Waste Land, a remarkable film by Lucy Walker, is engrossing, disturbing, inspiring and hopeful, all at the same time. It tells the story of Brazilian artist Vik Muniz’s lengthy project of making portraits of catadores, garbage pickers at the Jardim Gramacho landfill in Rio de Janeiro.
Tim Burton’s latest film Big Eyes tells a fairly simple story, but it asks a million questions. The heroine is Margaret Keane, the woman responsible for the big-eyed waif paintings that became fantastically successful in the 1960s. Success comes to her, as it does to many, through a series of happy accidents. An art show in the bathroom hallway of a nightclub attracts the attention of a drunken woman; Keane’s husband has a fight with the nightclub owner, which becomes the subject of gossip columnists. One thing leads to another, and at first just the right amount of right people like her art. Through another (willful) misunderstanding, Keane’s husband starts to take credit for her work.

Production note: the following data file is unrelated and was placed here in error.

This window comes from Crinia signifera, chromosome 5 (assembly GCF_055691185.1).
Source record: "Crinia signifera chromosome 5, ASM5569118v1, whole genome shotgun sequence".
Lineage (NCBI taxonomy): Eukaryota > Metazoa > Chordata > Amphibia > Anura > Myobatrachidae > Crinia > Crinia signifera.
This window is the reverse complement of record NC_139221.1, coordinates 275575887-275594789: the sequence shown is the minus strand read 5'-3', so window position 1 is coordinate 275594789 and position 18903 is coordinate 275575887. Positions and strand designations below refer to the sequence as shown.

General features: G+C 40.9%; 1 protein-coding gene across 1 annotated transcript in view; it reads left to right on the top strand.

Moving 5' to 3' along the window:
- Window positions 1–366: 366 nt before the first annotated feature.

The money pours in, more and more people like the art, and now almost too many people, and all the wrong people for the art to be taken seriously any more. And still she paints, and her husband takes credit for her work. He’s charming and personable and understands money; he becomes very nearly a celebrity while Margaret remains in the shadows, painting all day. Movie stars and presidents commission portraits in the Keane style and Andy Warhol proclaims, “I think what Keane has done is just terrific. It has to be good. If it were bad, so many people wouldn’t like it.”
Cave of Forgotten Dreams, a documentary by Werner Herzog, has a sort of dream-like logic to it that I love: When faced with something that you don’t understand, follow it farther and deeper than you would have thought possible. Even as you’re exploring, and you realize that you will never understand, you keep looking, because the mystery itself is so beautiful. As circus performer-turned-archaeologist Julen Monney tells us, “it’s a way to understand things which is not a direct way.” This is exactly what I love: the idea of looking at something from the side, or from some angle we can’t even imagine.